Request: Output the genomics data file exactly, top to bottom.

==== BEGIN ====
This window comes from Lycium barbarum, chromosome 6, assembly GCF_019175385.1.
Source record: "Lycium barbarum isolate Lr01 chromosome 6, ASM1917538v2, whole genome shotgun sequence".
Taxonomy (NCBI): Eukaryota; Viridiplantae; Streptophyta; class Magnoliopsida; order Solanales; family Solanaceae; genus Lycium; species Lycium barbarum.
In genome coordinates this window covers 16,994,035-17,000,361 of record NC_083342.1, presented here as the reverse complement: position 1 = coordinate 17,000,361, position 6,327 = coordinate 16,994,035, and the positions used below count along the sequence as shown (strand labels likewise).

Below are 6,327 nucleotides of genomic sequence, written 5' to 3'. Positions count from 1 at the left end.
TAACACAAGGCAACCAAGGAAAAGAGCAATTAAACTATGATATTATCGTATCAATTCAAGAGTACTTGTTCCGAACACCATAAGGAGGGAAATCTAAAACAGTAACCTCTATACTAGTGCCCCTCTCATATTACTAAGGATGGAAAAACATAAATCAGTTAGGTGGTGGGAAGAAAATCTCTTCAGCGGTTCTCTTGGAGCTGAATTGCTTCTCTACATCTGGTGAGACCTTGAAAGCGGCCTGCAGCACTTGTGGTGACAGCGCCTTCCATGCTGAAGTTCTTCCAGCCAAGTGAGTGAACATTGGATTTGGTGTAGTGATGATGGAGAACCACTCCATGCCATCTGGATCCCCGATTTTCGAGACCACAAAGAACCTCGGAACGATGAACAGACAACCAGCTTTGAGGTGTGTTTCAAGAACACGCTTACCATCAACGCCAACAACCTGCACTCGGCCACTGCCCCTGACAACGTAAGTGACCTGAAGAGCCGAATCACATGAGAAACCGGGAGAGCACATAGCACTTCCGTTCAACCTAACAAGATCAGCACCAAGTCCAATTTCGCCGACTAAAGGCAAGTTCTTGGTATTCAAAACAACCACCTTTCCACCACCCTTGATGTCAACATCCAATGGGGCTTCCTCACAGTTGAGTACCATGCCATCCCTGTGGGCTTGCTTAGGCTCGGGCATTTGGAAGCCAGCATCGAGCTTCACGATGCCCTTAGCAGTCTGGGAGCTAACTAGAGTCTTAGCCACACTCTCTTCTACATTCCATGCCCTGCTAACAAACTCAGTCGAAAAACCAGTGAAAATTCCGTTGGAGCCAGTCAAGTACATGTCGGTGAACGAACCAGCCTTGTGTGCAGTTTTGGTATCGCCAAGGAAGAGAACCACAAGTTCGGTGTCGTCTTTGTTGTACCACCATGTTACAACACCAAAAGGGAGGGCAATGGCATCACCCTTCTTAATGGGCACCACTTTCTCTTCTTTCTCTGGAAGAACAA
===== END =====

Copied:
This window comes from Lycium barbarum, chromosome 6, assembly GCF_019175385.1.
Source record: "Lycium barbarum isolate Lr01 chromosome 6, ASM1917538v2, whole genome shotgun sequence".
Taxonomy (NCBI): Eukaryota; Viridiplantae; Streptophyta; class Magnoliopsida; order Solanales; family Solanaceae; genus Lycium; species Lycium barbarum.
In genome coordinates this window covers 16,994,035-17,000,361 of record NC_083342.1, presented here as the reverse complement: position 1 = coordinate 17,000,361, position 6,327 = coordinate 16,994,035, and the positions used below count along the sequence as shown (strand labels likewise).

Below are 6,327 nucleotides of genomic sequence, written 5' to 3'. Positions count from 1 at the left end.
TAACACAAGGCAACCAAGGAAAAGAGCAATTAAACTATGATATTATCGTATCAATTCAAGAGTACTTGTTCCGAACACCATAAGGAGGGAAATCTAAAACAGTAACCTCTATACTAGTGCCCCTCTCATATTACTAAGGATGGAAAAACATAAATCAGTTAGGTGGTGGGAAGAAAATCTCTTCAGCGGTTCTCTTGGAGCTGAATTGCTTCTCTACATCTGGTGAGACCTTGAAAGCGGCCTGCAGCACTTGTGGTGACAGCGCCTTCCATGCTGAAGTTCTTCCAGCCAAGTGAGTGAACATTGGATTTGGTGTAGTGATGATGGAGAACCACTCCATGCCATCTGGATCCCCGATTTTCGAGACCACAAAGAACCTCGGAACGATGAACAGACAACCAGCTTTGAGGTGTGTTTCAAGAACACGCTTACCATCAACGCCAACAACCTGCACTCGGCCACTGCCCCTGACAACGTAAGTGACCTGAAGAGCCGAATCACATGAGAAACCGGGAGAGCACATAGCACTTCCGTTCAACCTAACAAGATCAGCACCAAGTCCAATTTCGCCGACTAAAGGCAAGTTCTTGGTATTCAAAACAACCACCTTTCCACCACCCTTGATGTCAACATCCAATGGGGCTTCCTCACAGTTGAGTACCATGCCATCCCTGTGGGCTTGCTTAGGCTCGGGCATTTGGAAGCCAGCATCGAGCTTCACGATGCCCTTAGCAGTCTGGGAGCTAACTAGAGTCTTAGCCACACTCTCTTCTACATTCCATGCCCTGCTAACAAACTCAGTCGAAAAACCAGTGAAAATTCCGTTGGAGCCAGTCAAGTACATGTCGGTGAACGAACCAGCCTTGTGTGCAGTTTTGGTATCGCCAAGGAAGAGAACCACAAGTTCGGTGTCGTCTTTGTTGTACCACCATGTTACAACACCAAAAGGGAGGGCAATGGCATCACCCTTCTTAATGGGCACCACTTTCTCTTCTTTCTCTGGAAGAACAA